Better Understanding of Mind Could Help More Brain-Injured Patients
Hundreds of thousands of people who have suffered traumatic brain injuries in the United States languish in an amorphous, heartbreaking state of being, in which their level of consciousness is unclear and their options for treatment and care sparse. But new research by Weill Cornell Medical College could improve these patients' lot — by clarifying how to accurately measure their level of awareness so that more people who could be helped by rehabilitation are identified.
The international, eight-center study, led by Dr. Nicholas Schiff, the Jerold B. Katz Professor of Neurology and Neuroscience in the Feil Family Brain and Mind Research Institute, will try to reconcile the images on patients' brain scans with their actual function. Physicians typically characterize patients' consciousness by observing their behaviors, a practice that is subjective and inconsistent. Understanding the meaning of brain scans, captured by magnetic resonance imaging (MRIs), electroencephalography (EEG) and other technology will help physicians gage the consciousness of the 425,000 people annually who are moderately or severely brain injured, Schiff says — as well as those whose awareness is unknown because they are in intensive care units or are suffering the effects of neurodegenerative illnesses that typically strike the elderly. The study is backed by a $5 million grant from the James S. McDonnell Foundation, a philanthropy based in St. Louis that funds scientific research, including studies of human cognition.
|Dr. Nicholas Schiff|
"We're really interested in how to use measuring tools to identify consciousness when the bedside examination is an unreliable gage," says Schiff, who is also the director of Weill Cornell's Cognitive Neuromodulation Lab. "The problem we're going after here is one everyone should care about: If as a result of, for example, a stroke, or a car accident, you can't move to indicate you are aware, you will want people to know under those circumstances that you're conscious — that's the problem we're trying to solve."
Distinguishing between disorders of consciousness is a particularly vexing problem for patients and their families. Minimally conscious state — in which patients inconsistently demonstrate awareness by tracking objects or people with their eyes, following simple instructions and communicating using gestures, individual words or phrases — is distinct from vegetative state, in which patients lack awareness but may open and close their eyes. Yet some 41 percent of people deemed to be in a persistent vegetative state may actually have some awareness, according to a 2009 study in BMC Neurology. Some 10 percent of them ultimately improve. And an overwhelming majority of patients whose state of consciousness is unclear — 89 percent — also are minimally conscious, the study found, underscoring the relationship between patients being accurately diagnosed and getting better.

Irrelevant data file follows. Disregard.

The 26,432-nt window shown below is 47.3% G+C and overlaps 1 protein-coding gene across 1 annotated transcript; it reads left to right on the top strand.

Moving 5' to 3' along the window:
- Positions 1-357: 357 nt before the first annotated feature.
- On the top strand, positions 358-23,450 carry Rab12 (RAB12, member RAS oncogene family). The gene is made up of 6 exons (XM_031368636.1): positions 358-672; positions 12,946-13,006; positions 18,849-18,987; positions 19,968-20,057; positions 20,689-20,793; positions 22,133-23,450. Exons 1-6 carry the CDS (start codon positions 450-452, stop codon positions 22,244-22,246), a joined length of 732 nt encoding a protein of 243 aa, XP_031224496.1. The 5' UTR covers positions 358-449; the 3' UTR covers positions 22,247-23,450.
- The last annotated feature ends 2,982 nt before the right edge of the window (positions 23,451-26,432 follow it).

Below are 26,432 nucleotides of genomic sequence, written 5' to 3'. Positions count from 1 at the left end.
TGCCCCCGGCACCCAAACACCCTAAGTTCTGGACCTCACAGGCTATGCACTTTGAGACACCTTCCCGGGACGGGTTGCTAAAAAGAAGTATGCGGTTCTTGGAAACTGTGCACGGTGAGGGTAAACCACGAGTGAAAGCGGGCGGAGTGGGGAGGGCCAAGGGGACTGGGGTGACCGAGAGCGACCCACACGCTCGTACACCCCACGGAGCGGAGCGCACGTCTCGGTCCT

But because of limited diagnostic codes for consciousness disorders and lack of expertise around how to treat them, patients have constrained access to rehabilitation and assessments of their consciousness, Schiff says. In addition, over 95 percent of government funding of brain-injury research supports inquiries into mild injuries, such as concussion. As a result, those who are in custodial care because they are presumed to be beyond help and may actually benefit from rehabilitation are not the subject of many studies, Schiff says.
"We see them at the end-of-life care spectrum, and it means they don't receive the care they need," says Dr. Joseph Fins, chief of the Division of Medical Ethics and the E. William Davis, Jr., M.D. Professor of Medical Ethics, who will study how best to translate the ethical aspects of the research to patients and policymakers. "We try to overcome the presumption of futility, the disqualification from the best of medicine, and reconfigure research ethics so that if we make discoveries, patients and families will benefit from them.
"We need to recognize people's consciousness — that it is a civil right," adds Fins, whose upcoming book on the issue, "Rights Come to Mind: Brain Injury, Ethics & The Struggle for Consciousness," will be published next year by Cambridge University Press. "It's the next wave of the disabilities-rights movement."
Schiff is a leading figure in the study and treatment of consciousness disorders. Along with other scientists who are part of the study supported by the McDonnell Foundation, Schiff pioneered the use of deep-brain stimulation to help some brain-injured patients regain the ability to speak and eat. This new study, which brings together leading research teams from the United States, England, France, Belgium, Canada and Israel, is a unique collaborative aimed at sharing knowledge, expertise and data. It will include the creation of an open-source database of measurements of both healthy and consciousness-disordered people, part of an increased use by physicians of computational and mathematical tools to improve health care and better understand complex systems, be they neurons or patients.
"There is no middle ground here and much is at stake," says Susan Fitzpatrick, vice president of the McDonnell Foundation. "Science must get it right if we want to both advance our understanding of how the brain works and serve the needs of the most vulnerable population of patients and their loved ones. The collaborative effort centered at Weill Cornell has the intellectual firepower and the clinical compassion needed to tackle this difficult work."